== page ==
In 2015, MSW operations were initiated in South Al Sharqiyah governorate, as shown in Figure 4, covering the whole governorate along with Wilayat Muhot in Al Wusta. An average of 281 tons of waste was daily produced from these facilities in 2019. Along with over 111 collection trucks utilized for waste management operations, up to 17,797 bins were established in South Al Batinah since 2016, as shown in Figure 4. The average amount of waste generated in this governorate reached 497 tons per day. This governorate has about 22,153 bin operations. Al Dakhiliyah’s average daily waste production reached 445 tons/day, as shown in Figure 4. In Dhofar, 17,898 bins were situated across the governorate in 2017. The waste production of Dhofar reached an amount of 474 tons\day in Figure 4. The Al Dhahirah governorate has an average daily waste generation of 166 tons in Figure 4. In the Buraimi governorate, an average daily waste generation of 143 tons in Figure 4 was achieved in 2017. The north Al Batinah governorate has an average daily waste generation of 842 tons, as shown in Figure 4. Musandam’s governorate waste production reached 56 tons/day in 2019 in Figure 4. The operations of Muscat governorate are divided into two: Muscat 1 (part of Bausher, Qurum, Al Amerat, Quriyat, Muttrah) and Muscat 2 (Wilayt A’Seeb and part of Bausher). Muscat has an average waste daily production of 2,016 tons, as shown in Figure 4. Al Wusta’s governorate waste production reached 54 tons/day in 2019, as shown in Figure 4, while North Al Sharqiya governorate in 2019 produced an amount of 160 tons/day, as shown in Figure 4.
Existing Waste Management Schemes in Oman
There are 11 engineered landfills, about 18–125 waste transfer stations, and bulky item drop-off centers in the Sultanate of Oman, as shown in Figure 5. An engineered landfill is a well-designed pit, where layers of solid waste are positioned, compressed, and covered for final disposal. It is specially designed and developed to reduce pollution and health hazards, while transfer stations within the country are hubs where waste is gathered and classified before final disposal. These centers act as staging area where waste may be gathered and stacked before being forwarded into greater trucks to carry it to landfills. To guarantee smooth and swift operations, all the transfer stations are equipped with weigh bridges, prime movers, and hook lifts (Patrick, 2007).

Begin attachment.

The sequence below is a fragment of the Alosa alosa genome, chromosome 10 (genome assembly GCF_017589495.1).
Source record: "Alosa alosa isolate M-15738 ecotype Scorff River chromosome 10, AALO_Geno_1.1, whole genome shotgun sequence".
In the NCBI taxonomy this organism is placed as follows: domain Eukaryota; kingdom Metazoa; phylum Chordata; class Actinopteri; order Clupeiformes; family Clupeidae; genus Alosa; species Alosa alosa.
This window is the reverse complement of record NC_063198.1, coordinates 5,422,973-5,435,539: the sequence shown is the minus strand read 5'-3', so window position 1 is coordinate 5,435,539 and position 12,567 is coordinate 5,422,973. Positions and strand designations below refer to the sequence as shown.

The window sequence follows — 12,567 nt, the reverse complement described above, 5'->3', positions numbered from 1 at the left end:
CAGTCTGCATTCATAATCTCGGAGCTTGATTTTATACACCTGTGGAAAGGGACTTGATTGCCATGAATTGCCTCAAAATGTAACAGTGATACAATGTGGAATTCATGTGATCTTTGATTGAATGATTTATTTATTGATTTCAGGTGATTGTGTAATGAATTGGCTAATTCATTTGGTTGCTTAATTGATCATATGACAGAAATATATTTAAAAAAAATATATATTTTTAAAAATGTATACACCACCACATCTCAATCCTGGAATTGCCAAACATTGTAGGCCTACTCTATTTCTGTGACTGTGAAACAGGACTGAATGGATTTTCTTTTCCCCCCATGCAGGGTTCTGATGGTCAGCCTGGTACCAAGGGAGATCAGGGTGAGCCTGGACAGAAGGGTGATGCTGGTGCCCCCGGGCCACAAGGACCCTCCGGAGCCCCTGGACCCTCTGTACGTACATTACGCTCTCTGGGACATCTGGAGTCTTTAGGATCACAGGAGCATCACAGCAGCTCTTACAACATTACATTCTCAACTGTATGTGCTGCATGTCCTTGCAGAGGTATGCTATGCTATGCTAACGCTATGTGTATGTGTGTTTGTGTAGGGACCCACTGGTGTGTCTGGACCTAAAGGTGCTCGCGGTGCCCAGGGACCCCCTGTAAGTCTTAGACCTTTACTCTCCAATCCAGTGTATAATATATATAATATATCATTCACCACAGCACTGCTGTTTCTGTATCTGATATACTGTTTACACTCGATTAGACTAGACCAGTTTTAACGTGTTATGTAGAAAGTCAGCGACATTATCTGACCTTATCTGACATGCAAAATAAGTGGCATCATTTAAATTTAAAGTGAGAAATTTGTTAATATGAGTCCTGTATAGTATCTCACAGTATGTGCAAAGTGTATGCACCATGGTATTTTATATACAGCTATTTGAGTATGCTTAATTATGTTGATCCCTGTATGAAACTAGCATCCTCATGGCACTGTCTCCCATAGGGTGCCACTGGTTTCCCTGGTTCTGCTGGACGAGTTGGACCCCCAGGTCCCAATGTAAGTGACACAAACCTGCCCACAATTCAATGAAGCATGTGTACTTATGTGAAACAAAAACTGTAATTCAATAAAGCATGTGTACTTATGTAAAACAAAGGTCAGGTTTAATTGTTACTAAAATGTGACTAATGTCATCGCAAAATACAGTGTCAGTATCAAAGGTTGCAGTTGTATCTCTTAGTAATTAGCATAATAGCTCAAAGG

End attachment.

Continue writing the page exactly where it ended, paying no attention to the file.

The main purpose of the waste management system is to minimize the negative environmental impact of waste and its adverse health effects. To fulfill this objective, it is vital to manage waste production, encourage the reuse of waste, support biological recovery and recycling, create awareness of using non-recyclable waste, and guarantee that treatment and disposal of waste have no negative effects. The waste management acts in Oman include the following four stages: waste disposal, minimal recycling, reuse, and reduce. Figure 6 shows the ideal waste management scheme employed in Oman, where a huge portion is allotted to rethinking, reduce, reuse, recycle, recovery and disposal. The main 4Rs in waste management in Figure 6 would help in waste management strategy in Oman, for a long-term MSW diversion methodology, and attain 80% of diversion rate by 2030. The detailed description of the 4Rs is given as follows.